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Interview: FM director on how Ronaldo and Messi make it hard to keep football games realistic

Miles Jacobson is the director of Football Manager Miles Jacobson OBE is the studio director of Sports Interactive, the developers of the famous F ...

Miles Jacobson is the director of Football Manager

Miles Jacobson OBE is the studio director of Sports Interactive, the developers of the famous Football Manager series. In an exclusive interview with Sportskeeda, he spoke about the latest installment FM 2015 (which was released on the 7th of November last year), the game’s growth over the next decade, Ronaldo and Messi making things hard to keep the game realistic among other topics.

Q: Are you happy with the reception of FM 2015 so far? 

In general, yes. The vast majority seem to be enjoying it.

Q: What do you personally think is the most impressive feature that you have added to the game this year?

It’s like asking me who my favourite child is! There are lots of new features, each one added because of its own merits. The game is a sum of all of its parts.

Q: Does the age of a manager affect his attributes in the game?

No.

Q: Fans have been complaining about players getting injured quite often. Do you think it is a bug that needs to be resolved or is it the manager's fault?

Injuries in the game are lower than they are in real life, so it’s a conspiracy theory – those people complaining don’t seem to realise that it’s completely normal for a team to have 4 or 5 players out at any one time, and could have more than that. Man Utd at points this season have had 13 first team squad players out injured, for example.

As they have done in real life, and as other clubs do too, if you want to lessen the chance of injuries you need to lower the intensity of your tactics & training, and ensure you are looking at overall condition and match fitness. But that won’t mean no injuries – just lessens the chance of players getting hurt.

Q: If you speak about a player, do other clubs really get notified about his availability? Is there any benefit in going silent throughout the transfer?

That depends on dozens of different factors. It can happen based on said indices, but there are lots of different outcomes.

Q: The commentary ticker has been largely unchanged for a number of years now. Are there any plans to update it to make it to something more flexible?

That’s not actually true – there are commentary lines added and changed pretty much every year.

Q: To compile the database for the game, you have scouts almost everywhere in the world. How long does it take for a scout to come up with reports for a particular club?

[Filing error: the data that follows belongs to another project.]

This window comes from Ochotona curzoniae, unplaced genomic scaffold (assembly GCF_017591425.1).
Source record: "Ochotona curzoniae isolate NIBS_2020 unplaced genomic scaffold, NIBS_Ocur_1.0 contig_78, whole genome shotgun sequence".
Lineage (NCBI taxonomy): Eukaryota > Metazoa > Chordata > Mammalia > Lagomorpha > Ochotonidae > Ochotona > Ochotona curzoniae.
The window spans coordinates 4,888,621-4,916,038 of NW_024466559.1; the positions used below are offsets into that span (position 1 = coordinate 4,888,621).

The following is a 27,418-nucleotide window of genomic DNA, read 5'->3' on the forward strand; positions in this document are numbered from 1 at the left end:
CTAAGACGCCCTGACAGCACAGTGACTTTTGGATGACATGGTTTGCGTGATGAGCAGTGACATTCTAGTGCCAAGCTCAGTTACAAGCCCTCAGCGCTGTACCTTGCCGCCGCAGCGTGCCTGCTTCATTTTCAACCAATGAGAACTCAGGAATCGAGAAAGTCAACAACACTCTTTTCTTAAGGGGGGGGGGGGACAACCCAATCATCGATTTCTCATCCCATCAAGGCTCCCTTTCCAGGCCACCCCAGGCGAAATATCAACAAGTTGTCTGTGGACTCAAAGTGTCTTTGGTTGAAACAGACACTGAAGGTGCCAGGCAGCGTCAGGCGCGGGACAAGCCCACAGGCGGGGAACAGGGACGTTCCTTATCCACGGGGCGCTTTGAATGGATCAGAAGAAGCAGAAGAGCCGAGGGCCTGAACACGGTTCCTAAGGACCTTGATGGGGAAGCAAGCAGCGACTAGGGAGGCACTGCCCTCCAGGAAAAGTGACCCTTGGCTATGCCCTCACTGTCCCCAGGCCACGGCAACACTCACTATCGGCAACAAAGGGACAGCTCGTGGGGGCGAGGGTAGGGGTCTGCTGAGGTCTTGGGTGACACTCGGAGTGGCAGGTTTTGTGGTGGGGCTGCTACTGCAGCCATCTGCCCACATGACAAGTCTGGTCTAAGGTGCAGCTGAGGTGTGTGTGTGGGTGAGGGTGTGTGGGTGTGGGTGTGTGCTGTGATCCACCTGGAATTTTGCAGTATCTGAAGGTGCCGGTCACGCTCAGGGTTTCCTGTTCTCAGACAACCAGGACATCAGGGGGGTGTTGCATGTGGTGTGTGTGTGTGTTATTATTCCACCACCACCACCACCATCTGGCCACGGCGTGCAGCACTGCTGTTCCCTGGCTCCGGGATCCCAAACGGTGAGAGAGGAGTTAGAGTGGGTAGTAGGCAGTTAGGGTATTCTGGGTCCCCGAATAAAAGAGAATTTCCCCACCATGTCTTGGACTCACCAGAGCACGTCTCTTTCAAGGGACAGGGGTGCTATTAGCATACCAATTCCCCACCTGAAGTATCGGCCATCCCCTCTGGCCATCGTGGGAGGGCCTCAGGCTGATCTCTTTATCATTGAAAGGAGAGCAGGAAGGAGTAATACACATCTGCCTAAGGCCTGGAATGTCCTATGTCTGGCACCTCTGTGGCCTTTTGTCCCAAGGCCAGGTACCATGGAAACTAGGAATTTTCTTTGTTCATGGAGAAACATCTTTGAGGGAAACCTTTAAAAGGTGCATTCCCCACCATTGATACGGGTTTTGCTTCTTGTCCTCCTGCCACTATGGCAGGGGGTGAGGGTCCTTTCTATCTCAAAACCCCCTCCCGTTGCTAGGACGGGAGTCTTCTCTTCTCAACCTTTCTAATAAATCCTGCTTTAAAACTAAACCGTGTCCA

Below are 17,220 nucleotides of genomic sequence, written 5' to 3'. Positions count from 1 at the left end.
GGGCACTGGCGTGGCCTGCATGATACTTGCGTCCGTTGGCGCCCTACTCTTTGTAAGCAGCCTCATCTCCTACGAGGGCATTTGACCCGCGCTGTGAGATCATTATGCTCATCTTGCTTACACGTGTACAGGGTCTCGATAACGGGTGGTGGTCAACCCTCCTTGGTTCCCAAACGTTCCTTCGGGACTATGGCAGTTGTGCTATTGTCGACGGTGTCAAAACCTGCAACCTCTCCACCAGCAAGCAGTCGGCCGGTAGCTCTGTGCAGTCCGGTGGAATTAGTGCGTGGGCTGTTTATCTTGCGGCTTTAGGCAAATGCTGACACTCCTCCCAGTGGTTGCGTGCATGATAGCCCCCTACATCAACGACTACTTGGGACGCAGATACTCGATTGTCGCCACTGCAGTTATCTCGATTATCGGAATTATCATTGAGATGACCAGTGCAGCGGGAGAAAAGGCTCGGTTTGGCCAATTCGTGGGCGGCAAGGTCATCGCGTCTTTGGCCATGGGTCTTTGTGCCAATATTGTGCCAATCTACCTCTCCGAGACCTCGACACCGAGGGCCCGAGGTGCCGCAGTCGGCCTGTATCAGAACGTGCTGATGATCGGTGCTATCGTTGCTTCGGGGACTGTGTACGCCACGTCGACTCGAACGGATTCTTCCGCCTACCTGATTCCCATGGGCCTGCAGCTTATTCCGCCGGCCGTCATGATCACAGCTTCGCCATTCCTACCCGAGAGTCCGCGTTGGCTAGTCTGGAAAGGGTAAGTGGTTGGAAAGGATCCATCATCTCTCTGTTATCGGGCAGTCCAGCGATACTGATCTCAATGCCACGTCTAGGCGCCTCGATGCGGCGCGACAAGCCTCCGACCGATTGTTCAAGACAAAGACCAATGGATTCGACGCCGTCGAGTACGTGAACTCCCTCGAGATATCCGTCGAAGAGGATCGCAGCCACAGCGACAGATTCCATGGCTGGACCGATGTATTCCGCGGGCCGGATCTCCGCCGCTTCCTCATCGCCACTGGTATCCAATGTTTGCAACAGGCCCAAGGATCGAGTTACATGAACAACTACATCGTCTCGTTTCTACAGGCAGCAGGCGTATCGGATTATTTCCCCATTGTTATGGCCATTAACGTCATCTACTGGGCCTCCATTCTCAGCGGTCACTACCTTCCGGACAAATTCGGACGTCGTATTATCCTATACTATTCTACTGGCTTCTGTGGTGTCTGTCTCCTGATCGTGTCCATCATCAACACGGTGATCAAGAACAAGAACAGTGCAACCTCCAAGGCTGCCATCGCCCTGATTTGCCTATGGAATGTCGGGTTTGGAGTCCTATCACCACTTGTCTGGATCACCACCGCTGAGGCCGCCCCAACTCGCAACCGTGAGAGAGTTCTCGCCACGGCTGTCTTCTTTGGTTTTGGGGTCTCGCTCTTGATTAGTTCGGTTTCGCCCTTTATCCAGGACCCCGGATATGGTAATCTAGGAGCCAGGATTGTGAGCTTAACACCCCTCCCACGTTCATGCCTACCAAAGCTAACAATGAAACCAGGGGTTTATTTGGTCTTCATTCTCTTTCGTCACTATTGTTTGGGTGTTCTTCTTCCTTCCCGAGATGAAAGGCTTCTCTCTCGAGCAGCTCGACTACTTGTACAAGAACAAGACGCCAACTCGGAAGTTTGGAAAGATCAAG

We have 1,300 scouts around the world. They work throughout the year on data – some do multiple clubs, some just look after one.

Q: How difficult is it to judge the potential ratings of a particular player?

Each player is different. So each would take a different amount of time.

Q: With their insane goal scoring records over the past few years, is it tough to keep Ronaldo and Messi in the same match engine as the other players?

At one point this year Ronaldo scored 14 goals in 8 games. If that happened inside FM we would have people crying bug and calling the game every name under the sun. So, sometimes we have to balance differently from the real world. If in testing they’re getting a goal a game that’s not a problem but if we were looking at testing and we were seeing 14 goals in 8 games, we’d be worried and we might fix something even though in real life it could happen.

Players like Messi and Cristiano Ronaldo, even Adebayo Akinfenwa at AFC Wimbledon, are really difficult but they’re also the players we use for testing because if those players are underperforming in a specialist area, we’ll know there’s a problem. Thankfully in real life Ronaldo is on a goal drought now – so we know that when that happens in game, it’s not an issue.

Q: How do you see FM growing over the next 10 years?

We’re aiming to entertain as many people as possible with our work – that’ll include features that we want to add to our existing games (FM, FMC & FMH) as well as the launch of FMO in South Korea next month, which is a very different way to play one of our games.

Q: Schools in Aberdeen are considering to add FM as a part of their PE course. How do you feel about that?

It makes sense, and they aren’t the first to do so – we’ve also been used in maths classes, business studies classes, and have helped people learn English (and, I expect, other languages too). I wish I had such a fun way to learn when I was at school!

Q: Do you think FM has changed the way how people view football?

It is part of a group of football associated products that have, for sure. Most of the stat companies have been open about our works influence on them, as do a lot of data analysts who work in the sport. But then play-by-mail and other football management games influenced myself & the Collyers a lot, as did books like the Rothman’s guides. Now magazines like the Blizzard are taking it another step.

Q: What's your favourite FM installment? Do you play FM yourself? What's your favorite team and tactic?

Always the latest one – if it wasn’t going to be, there’d be little point releasing it. And it would be very difficult for me to direct the game if I didn’t play it – so of course I do, a lot! As for my tactic, that depends on the team or the players. I released my main tactic for the game in return for a charity donation late last year, so lots of people have seen it!

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